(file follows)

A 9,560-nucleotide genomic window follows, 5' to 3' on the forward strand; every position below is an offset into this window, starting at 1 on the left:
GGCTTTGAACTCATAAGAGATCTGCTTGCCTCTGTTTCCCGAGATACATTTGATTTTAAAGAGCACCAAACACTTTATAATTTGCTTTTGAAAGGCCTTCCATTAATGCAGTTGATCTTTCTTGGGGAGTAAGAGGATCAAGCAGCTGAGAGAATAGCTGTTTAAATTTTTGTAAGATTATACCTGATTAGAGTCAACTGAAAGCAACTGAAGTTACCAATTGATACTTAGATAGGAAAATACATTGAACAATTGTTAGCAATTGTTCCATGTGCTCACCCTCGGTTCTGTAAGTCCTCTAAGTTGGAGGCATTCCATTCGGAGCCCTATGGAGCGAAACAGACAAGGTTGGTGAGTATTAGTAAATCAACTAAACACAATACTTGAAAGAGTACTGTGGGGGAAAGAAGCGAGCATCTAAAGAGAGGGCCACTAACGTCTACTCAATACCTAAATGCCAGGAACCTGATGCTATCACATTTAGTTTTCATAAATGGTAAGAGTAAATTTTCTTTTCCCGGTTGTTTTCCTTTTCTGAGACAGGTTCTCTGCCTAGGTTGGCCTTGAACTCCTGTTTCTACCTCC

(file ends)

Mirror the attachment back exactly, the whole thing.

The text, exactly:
A 9,560-nucleotide genomic window follows, 5' to 3' on the forward strand; every position below is an offset into this window, starting at 1 on the left:
GGCTTTGAACTCATAAGAGATCTGCTTGCCTCTGTTTCCCGAGATACATTTGATTTTAAAGAGCACCAAACACTTTATAATTTGCTTTTGAAAGGCCTTCCATTAATGCAGTTGATCTTTCTTGGGGAGTAAGAGGATCAAGCAGCTGAGAGAATAGCTGTTTAAATTTTTGTAAGATTATACCTGATTAGAGTCAACTGAAAGCAACTGAAGTTACCAATTGATACTTAGATAGGAAAATACATTGAACAATTGTTAGCAATTGTTCCATGTGCTCACCCTCGGTTCTGTAAGTCCTCTAAGTTGGAGGCATTCCATTCGGAGCCCTATGGAGCGAAACAGACAAGGTTGGTGAGTATTAGTAAATCAACTAAACACAATACTTGAAAGAGTACTGTGGGGGAAAGAAGCGAGCATCTAAAGAGAGGGCCACTAACGTCTACTCAATACCTAAATGCCAGGAACCTGATGCTATCACATTTAGTTTTCATAAATGGTAAGAGTAAATTTTCTTTTCCCGGTTGTTTTCCTTTTCTGAGACAGGTTCTCTGCCTAGGTTGGCCTTGAACTCCTGTTTCTACCTCC